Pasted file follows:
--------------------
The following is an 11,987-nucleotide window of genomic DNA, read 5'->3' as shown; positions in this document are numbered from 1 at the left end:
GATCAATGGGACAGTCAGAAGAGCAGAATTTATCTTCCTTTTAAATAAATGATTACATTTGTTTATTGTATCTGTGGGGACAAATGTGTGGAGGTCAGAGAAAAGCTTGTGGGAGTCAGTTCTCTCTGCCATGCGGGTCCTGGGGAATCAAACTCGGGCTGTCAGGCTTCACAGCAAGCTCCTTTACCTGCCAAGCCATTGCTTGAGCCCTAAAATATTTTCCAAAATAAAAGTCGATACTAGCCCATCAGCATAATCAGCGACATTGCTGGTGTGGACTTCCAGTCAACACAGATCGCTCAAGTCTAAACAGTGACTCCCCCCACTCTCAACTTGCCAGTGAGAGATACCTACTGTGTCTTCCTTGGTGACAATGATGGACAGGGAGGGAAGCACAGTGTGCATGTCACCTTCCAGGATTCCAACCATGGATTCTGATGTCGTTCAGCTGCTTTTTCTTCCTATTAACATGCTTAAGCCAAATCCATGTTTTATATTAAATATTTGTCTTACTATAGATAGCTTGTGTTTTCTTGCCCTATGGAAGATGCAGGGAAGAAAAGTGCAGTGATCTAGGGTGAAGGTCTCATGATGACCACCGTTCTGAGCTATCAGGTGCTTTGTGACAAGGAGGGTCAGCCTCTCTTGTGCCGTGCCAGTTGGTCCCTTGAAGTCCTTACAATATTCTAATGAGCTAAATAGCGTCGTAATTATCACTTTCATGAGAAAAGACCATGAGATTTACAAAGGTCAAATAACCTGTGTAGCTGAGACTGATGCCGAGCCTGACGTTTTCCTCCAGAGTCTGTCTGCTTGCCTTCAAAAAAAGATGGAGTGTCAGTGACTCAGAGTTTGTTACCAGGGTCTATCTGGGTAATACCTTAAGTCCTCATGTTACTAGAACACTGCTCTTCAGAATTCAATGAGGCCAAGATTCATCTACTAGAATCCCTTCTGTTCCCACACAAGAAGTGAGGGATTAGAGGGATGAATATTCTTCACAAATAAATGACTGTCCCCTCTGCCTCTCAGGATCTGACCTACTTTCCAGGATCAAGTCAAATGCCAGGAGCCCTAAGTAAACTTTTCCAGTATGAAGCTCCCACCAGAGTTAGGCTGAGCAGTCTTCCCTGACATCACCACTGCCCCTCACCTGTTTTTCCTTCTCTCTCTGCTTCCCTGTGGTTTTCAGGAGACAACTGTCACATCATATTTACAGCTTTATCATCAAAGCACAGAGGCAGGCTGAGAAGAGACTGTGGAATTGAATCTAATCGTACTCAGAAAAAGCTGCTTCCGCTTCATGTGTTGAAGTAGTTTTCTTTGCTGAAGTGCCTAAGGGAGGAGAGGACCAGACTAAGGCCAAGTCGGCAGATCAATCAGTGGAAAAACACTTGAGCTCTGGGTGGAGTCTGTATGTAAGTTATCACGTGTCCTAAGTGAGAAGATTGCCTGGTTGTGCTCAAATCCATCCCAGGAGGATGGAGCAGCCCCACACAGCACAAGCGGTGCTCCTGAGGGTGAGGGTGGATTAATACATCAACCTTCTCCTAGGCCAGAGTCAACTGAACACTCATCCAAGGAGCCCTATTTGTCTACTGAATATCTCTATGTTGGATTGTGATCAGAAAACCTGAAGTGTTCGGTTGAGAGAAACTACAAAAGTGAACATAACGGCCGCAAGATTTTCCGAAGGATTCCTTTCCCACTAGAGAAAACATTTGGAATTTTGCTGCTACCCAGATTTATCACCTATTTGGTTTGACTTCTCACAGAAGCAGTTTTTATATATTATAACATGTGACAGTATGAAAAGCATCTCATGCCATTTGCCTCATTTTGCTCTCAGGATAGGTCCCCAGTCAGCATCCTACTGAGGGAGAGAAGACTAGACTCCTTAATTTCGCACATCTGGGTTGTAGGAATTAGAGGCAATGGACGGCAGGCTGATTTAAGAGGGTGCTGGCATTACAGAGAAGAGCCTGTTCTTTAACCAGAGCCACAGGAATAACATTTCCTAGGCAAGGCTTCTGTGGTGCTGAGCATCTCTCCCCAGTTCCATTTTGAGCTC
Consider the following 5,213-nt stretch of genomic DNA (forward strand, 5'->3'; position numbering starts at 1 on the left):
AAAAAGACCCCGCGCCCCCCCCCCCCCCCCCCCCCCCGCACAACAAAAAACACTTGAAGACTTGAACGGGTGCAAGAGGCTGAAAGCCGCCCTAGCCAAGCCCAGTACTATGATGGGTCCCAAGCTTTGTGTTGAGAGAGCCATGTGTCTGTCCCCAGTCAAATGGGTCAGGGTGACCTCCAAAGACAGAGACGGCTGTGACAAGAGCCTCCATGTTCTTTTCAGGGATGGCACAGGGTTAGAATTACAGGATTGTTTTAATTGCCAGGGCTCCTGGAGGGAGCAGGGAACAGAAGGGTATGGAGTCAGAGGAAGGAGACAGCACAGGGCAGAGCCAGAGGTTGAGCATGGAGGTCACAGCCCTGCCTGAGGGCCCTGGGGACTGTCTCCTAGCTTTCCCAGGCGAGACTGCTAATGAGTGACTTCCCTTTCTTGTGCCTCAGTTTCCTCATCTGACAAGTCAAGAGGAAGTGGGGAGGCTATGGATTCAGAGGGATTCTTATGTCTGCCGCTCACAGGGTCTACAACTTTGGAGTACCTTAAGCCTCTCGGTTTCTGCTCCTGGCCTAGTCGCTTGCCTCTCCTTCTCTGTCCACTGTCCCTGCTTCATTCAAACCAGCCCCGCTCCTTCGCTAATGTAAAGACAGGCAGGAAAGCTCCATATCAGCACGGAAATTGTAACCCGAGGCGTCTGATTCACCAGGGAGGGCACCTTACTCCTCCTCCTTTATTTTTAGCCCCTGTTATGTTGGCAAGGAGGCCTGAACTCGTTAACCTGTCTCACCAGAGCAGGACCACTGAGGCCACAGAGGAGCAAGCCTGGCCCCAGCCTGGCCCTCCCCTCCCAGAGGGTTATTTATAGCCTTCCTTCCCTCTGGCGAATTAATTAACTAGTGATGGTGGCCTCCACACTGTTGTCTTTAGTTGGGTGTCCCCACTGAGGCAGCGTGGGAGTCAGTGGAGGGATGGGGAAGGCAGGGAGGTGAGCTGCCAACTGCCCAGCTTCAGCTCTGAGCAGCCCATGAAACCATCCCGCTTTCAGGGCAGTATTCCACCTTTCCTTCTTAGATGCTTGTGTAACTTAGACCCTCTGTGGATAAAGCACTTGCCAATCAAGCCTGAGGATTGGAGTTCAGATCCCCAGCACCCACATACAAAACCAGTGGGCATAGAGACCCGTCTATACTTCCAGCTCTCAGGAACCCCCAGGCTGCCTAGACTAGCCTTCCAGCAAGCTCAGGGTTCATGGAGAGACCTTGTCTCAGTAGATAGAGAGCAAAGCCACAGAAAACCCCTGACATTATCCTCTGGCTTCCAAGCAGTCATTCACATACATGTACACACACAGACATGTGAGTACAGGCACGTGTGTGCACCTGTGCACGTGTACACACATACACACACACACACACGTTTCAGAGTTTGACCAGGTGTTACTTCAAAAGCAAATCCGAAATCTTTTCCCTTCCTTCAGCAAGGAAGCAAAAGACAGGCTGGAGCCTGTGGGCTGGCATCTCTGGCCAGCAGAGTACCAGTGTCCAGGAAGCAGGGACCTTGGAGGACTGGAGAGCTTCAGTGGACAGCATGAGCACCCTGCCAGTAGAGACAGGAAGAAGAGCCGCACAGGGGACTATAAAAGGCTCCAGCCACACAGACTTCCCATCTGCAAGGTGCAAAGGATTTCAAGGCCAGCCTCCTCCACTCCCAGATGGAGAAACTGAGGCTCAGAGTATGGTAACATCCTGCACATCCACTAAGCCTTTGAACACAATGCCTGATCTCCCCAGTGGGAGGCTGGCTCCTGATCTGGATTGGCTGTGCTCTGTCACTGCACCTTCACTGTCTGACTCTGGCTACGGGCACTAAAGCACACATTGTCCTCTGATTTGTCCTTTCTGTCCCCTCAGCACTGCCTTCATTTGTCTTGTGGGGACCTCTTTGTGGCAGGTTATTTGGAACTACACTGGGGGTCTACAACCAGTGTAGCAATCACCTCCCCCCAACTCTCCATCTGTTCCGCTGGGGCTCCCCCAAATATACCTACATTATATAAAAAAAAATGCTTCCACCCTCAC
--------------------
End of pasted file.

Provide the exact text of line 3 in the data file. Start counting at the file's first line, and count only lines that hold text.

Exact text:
Consider the following 5,213-nt stretch of genomic DNA (forward strand, 5'->3'; position numbering starts at 1 on the left):